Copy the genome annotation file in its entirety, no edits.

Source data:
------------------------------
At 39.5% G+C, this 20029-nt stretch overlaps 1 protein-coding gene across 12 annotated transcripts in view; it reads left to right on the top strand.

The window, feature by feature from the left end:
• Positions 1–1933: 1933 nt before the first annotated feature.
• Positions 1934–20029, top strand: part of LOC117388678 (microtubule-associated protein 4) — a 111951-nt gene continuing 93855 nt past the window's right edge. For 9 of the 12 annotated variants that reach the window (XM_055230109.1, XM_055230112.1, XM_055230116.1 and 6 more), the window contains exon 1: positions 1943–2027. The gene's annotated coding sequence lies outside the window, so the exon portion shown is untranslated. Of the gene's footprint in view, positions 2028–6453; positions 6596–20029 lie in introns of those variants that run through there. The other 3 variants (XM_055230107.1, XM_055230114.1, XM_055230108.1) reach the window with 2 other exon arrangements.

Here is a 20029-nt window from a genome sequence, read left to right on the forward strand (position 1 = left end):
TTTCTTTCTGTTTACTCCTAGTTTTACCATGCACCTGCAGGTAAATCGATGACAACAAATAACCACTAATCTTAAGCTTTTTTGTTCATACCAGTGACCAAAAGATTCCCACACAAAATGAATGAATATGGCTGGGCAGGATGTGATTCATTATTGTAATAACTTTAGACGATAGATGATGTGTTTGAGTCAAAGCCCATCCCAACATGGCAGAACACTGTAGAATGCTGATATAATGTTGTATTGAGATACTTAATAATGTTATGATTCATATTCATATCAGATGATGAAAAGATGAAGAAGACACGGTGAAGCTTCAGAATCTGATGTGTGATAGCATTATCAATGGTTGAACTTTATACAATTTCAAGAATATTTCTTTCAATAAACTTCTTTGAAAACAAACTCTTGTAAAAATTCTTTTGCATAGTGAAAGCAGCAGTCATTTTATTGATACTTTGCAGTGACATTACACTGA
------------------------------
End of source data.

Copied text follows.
At 39.5% G+C, this 20029-nt stretch overlaps 1 protein-coding gene across 12 annotated transcripts in view; it reads left to right on the top strand.

The window, feature by feature from the left end:
• Positions 1–1933: 1933 nt before the first annotated feature.
• Positions 1934–20029, top strand: part of LOC117388678 (microtubule-associated protein 4) — a 111951-nt gene continuing 93855 nt past the window's right edge. For 9 of the 12 annotated variants that reach the window (XM_055230109.1, XM_055230112.1, XM_055230116.1 and 6 more), the window contains exon 1: positions 1943–2027. The gene's annotated coding sequence lies outside the window, so the exon portion shown is untranslated. Of the gene's footprint in view, positions 2028–6453; positions 6596–20029 lie in introns of those variants that run through there. The other 3 variants (XM_055230107.1, XM_055230114.1, XM_055230108.1) reach the window with 2 other exon arrangements.

Here is a 20029-nt window from a genome sequence, read left to right on the forward strand (position 1 = left end):
TTTCTTTCTGTTTACTCCTAGTTTTACCATGCACCTGCAGGTAAATCGATGACAACAAATAACCACTAATCTTAAGCTTTTTTGTTCATACCAGTGACCAAAAGATTCCCACACAAAATGAATGAATATGGCTGGGCAGGATGTGATTCATTATTGTAATAACTTTAGACGATAGATGATGTGTTTGAGTCAAAGCCCATCCCAACATGGCAGAACACTGTAGAATGCTGATATAATGTTGTATTGAGATACTTAATAATGTTATGATTCATATTCATATCAGATGATGAAAAGATGAAGAAGACACGGTGAAGCTTCAGAATCTGATGTGTGATAGCATTATCAATGGTTGAACTTTATACAATTTCAAGAATATTTCTTTCAATAAACTTCTTTGAAAACAAACTCTTGTAAAAATTCTTTTGCATAGTGAAAGCAGCAGTCATTTTATTGATACTTTGCAGTGACATTACACTGA